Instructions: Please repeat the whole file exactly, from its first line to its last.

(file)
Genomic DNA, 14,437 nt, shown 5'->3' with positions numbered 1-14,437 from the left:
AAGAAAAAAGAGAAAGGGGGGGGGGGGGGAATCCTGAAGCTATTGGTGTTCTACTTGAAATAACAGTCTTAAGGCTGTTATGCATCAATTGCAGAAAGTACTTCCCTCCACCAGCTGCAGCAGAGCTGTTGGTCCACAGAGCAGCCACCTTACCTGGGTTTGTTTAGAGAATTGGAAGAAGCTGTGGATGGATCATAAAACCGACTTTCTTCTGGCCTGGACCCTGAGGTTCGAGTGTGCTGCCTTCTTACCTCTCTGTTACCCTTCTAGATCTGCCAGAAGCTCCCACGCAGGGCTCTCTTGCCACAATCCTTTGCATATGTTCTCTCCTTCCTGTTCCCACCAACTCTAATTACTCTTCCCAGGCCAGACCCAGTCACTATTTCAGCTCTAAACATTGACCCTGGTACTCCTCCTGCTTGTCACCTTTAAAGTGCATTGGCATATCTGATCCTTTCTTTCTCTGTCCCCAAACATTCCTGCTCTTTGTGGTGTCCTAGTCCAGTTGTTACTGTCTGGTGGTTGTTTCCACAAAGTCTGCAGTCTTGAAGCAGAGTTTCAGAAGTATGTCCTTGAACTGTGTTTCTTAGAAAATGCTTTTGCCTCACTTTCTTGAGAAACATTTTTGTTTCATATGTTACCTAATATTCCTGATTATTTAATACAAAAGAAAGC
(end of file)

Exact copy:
Genomic DNA, 14,437 nt, shown 5'->3' with positions numbered 1-14,437 from the left:
AAGAAAAAAGAGAAAGGGGGGGGGGGGGGAATCCTGAAGCTATTGGTGTTCTACTTGAAATAACAGTCTTAAGGCTGTTATGCATCAATTGCAGAAAGTACTTCCCTCCACCAGCTGCAGCAGAGCTGTTGGTCCACAGAGCAGCCACCTTACCTGGGTTTGTTTAGAGAATTGGAAGAAGCTGTGGATGGATCATAAAACCGACTTTCTTCTGGCCTGGACCCTGAGGTTCGAGTGTGCTGCCTTCTTACCTCTCTGTTACCCTTCTAGATCTGCCAGAAGCTCCCACGCAGGGCTCTCTTGCCACAATCCTTTGCATATGTTCTCTCCTTCCTGTTCCCACCAACTCTAATTACTCTTCCCAGGCCAGACCCAGTCACTATTTCAGCTCTAAACATTGACCCTGGTACTCCTCCTGCTTGTCACCTTTAAAGTGCATTGGCATATCTGATCCTTTCTTTCTCTGTCCCCAAACATTCCTGCTCTTTGTGGTGTCCTAGTCCAGTTGTTACTGTCTGGTGGTTGTTTCCACAAAGTCTGCAGTCTTGAAGCAGAGTTTCAGAAGTATGTCCTTGAACTGTGTTTCTTAGAAAATGCTTTTGCCTCACTTTCTTGAGAAACATTTTTGTTTCATATGTTACCTAATATTCCTGATTATTTAATACAAAAGAAAGC